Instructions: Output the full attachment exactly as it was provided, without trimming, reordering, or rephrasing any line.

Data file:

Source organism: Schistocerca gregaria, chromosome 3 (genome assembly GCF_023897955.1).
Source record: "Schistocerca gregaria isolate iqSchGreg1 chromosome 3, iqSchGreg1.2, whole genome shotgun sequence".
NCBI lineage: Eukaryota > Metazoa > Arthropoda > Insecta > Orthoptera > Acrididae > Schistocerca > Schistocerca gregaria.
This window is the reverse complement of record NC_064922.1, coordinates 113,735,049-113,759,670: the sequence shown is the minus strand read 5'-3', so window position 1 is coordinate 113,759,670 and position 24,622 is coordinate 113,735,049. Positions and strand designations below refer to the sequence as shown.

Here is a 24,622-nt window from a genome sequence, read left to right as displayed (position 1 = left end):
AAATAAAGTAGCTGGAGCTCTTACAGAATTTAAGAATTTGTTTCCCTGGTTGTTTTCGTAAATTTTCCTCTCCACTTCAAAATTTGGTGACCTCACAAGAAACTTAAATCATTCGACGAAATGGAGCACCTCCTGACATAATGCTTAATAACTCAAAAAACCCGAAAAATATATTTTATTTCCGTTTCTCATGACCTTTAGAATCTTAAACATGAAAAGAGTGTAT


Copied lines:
Source organism: Schistocerca gregaria, chromosome 3 (genome assembly GCF_023897955.1).
Source record: "Schistocerca gregaria isolate iqSchGreg1 chromosome 3, iqSchGreg1.2, whole genome shotgun sequence".
NCBI lineage: Eukaryota > Metazoa > Arthropoda > Insecta > Orthoptera > Acrididae > Schistocerca > Schistocerca gregaria.
This window is the reverse complement of record NC_064922.1, coordinates 113,735,049-113,759,670: the sequence shown is the minus strand read 5'-3', so window position 1 is coordinate 113,759,670 and position 24,622 is coordinate 113,735,049. Positions and strand designations below refer to the sequence as shown.

Here is a 24,622-nt window from a genome sequence, read left to right as displayed (position 1 = left end):
AAATAAAGTAGCTGGAGCTCTTACAGAATTTAAGAATTTGTTTCCCTGGTTGTTTTCGTAAATTTTCCTCTCCACTTCAAAATTTGGTGACCTCACAAGAAACTTAAATCATTCGACGAAATGGAGCACCTCCTGACATAATGCTTAATAACTCAAAAAACCCGAAAAATATATTTTATTTCCGTTTCTCATGACCTTTAGAATCTTAAACATGAAAAGAGTGTAT